The two veteran professors involved in the Udacity psychology course said they planned to assign at least some of the video lectures to students in their in-person classes in the future, citing the "sense Olympics" as an example of a lesson that works better in video than in person. Mr. Feist said he might try some version of a flipped classroom as well: "I think what I'll try to do is have my teaching be a little more Socratic—teaching through questioning more than teaching by lecturing."
Does he think that will improve student learning? "It's an empirical question, as they say." In other words, he'll monitor the test scores and performance of his students and go with whatever method works best for them.
A Question of Control
In the traditional model of college instruction, each professor has near-complete control of what happens in the classroom. Certainly there are college departments and accreditation committees exercising some oversight—and a textbook often serving as a guide—but professors generally have the final say in what material to cover, how to present it, and how to assess what students learned. That could change in an age of digital instruction, when gaining the benefits of data (like auto-grading homework systems) will require adopting a large-scale system.
The influx of technology into education has already begun that shift away from full faculty oversight of courses, argued Robert Ubell, vice president for enterprise learning at New York University's Polytechnic Institute. "Once technology came in, faculty lost control," he said. He gave the for-profit University of Phoenix as an example of what he saw as a "corporatized" model of education that relies heavily on technology. To help reduce costs, curriculum is centrally planned at such institutions, and instructors are expected to stick closely to standardized syllabi and grading guidelines. "They control everything that goes on in the classroom," Mr. Ubell said of leaders at Phoenix and some other for-profit institutions. Debates about such control issues are starting to take place on more and more campuses these days.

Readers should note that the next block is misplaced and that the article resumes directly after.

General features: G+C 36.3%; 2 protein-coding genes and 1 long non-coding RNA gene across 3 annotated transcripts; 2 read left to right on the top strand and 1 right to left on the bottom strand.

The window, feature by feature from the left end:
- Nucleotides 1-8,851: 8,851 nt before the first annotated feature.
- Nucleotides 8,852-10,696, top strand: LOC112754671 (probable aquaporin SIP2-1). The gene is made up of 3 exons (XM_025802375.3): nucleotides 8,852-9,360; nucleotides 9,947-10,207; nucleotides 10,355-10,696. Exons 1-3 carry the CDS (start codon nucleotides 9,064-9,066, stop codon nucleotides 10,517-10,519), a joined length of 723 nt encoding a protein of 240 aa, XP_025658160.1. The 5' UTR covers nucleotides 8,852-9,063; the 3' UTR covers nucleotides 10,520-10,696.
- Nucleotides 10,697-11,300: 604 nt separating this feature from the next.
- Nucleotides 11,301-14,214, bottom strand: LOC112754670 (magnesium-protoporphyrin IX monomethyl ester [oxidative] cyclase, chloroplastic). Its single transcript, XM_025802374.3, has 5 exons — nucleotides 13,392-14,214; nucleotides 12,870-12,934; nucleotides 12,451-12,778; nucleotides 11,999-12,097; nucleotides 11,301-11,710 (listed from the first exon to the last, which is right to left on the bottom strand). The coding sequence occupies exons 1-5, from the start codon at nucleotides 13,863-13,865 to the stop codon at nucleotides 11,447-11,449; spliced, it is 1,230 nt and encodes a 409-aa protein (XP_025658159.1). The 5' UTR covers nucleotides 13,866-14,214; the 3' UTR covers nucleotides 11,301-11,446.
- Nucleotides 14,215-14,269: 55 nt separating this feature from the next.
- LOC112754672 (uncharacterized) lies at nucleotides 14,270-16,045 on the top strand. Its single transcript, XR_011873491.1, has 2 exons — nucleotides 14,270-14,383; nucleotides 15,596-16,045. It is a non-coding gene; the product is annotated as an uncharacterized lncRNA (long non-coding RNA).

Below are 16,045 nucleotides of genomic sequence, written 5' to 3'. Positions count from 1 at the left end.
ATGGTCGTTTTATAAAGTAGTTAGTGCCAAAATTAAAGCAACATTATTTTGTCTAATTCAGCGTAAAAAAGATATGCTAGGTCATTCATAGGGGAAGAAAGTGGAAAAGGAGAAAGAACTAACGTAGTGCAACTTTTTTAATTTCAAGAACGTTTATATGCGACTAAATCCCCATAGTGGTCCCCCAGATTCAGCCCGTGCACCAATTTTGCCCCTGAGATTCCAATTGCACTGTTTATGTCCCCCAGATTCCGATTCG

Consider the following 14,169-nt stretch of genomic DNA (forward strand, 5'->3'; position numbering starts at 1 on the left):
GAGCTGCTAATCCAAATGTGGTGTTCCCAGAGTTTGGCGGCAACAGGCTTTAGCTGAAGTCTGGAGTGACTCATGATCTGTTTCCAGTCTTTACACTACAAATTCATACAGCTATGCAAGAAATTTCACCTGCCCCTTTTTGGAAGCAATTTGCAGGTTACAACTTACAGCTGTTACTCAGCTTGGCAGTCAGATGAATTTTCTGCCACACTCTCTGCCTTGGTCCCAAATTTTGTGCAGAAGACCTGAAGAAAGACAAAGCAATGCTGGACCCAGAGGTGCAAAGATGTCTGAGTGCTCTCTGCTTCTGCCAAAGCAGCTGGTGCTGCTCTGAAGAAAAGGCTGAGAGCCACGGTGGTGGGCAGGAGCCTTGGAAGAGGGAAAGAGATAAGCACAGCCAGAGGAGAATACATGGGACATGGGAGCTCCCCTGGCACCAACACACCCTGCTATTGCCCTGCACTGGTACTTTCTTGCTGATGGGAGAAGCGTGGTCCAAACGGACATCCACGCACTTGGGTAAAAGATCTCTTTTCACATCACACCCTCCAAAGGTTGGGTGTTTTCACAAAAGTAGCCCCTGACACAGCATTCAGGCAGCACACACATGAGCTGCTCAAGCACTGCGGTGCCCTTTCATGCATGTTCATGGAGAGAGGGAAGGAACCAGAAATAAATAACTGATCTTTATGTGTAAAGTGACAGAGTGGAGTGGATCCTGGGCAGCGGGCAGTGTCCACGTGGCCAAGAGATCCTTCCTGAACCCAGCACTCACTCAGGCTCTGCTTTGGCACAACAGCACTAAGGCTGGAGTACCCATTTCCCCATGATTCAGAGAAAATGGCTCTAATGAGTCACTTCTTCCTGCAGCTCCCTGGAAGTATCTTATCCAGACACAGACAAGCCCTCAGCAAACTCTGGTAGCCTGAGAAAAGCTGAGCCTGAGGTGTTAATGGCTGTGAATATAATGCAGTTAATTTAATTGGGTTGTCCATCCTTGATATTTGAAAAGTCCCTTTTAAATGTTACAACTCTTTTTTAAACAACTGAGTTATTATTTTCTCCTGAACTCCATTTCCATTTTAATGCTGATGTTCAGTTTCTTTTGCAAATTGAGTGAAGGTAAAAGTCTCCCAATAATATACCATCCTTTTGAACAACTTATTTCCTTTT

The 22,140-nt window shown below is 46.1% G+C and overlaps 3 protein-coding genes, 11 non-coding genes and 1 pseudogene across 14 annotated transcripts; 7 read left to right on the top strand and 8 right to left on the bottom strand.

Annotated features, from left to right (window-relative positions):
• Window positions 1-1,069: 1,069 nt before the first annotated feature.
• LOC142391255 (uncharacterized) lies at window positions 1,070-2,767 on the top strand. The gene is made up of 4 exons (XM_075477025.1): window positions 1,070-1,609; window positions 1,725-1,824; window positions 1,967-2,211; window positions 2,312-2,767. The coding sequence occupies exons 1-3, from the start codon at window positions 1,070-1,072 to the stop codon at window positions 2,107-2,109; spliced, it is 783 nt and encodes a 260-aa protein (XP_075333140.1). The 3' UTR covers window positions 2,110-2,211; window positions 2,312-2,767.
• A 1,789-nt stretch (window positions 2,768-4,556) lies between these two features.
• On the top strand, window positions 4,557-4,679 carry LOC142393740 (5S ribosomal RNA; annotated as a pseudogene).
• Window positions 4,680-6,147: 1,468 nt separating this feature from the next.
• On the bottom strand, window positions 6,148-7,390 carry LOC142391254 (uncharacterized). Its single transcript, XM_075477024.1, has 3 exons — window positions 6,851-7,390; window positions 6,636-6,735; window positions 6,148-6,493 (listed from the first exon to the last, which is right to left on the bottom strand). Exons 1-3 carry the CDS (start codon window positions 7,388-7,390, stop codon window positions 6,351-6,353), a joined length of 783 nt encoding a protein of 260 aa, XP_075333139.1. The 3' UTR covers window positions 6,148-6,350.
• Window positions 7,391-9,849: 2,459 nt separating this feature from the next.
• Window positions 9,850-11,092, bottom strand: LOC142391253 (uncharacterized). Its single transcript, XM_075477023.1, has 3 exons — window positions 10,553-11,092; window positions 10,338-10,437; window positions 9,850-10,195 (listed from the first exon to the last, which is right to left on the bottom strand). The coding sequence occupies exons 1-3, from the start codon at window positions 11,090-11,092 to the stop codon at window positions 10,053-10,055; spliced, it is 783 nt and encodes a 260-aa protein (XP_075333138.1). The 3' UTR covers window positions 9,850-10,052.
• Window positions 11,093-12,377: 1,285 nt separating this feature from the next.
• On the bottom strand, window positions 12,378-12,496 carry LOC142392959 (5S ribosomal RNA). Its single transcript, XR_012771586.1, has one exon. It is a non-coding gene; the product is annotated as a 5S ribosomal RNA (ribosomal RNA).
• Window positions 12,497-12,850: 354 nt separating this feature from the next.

Some observers also worry about MOOC providers and other education-technology companies gaining unprecedented power over the education process if they become de facto standards for delivering education. The technology critic Jaron Lanier sees ed-tech providers as one example of what he calls "Siren Servers," companies that offer free consumer services that put them in a position of more power and influence than many people realize. "Siren Servers gather data from the network, often without having to pay for it," Mr. Lanier explains in his 2013 book, Who Owns the Future? "The data is analyzed using the most powerful available computers, run by the very best available technical people. The results of the analysis are kept secret, but are used to manipulate the rest of the world to advantage."
In an interview on NPR's Diane Rehm Show, Mr. Lanier cited Wikipedia as an example of a Siren Server that has the unintended consequence of reducing the diversity of information: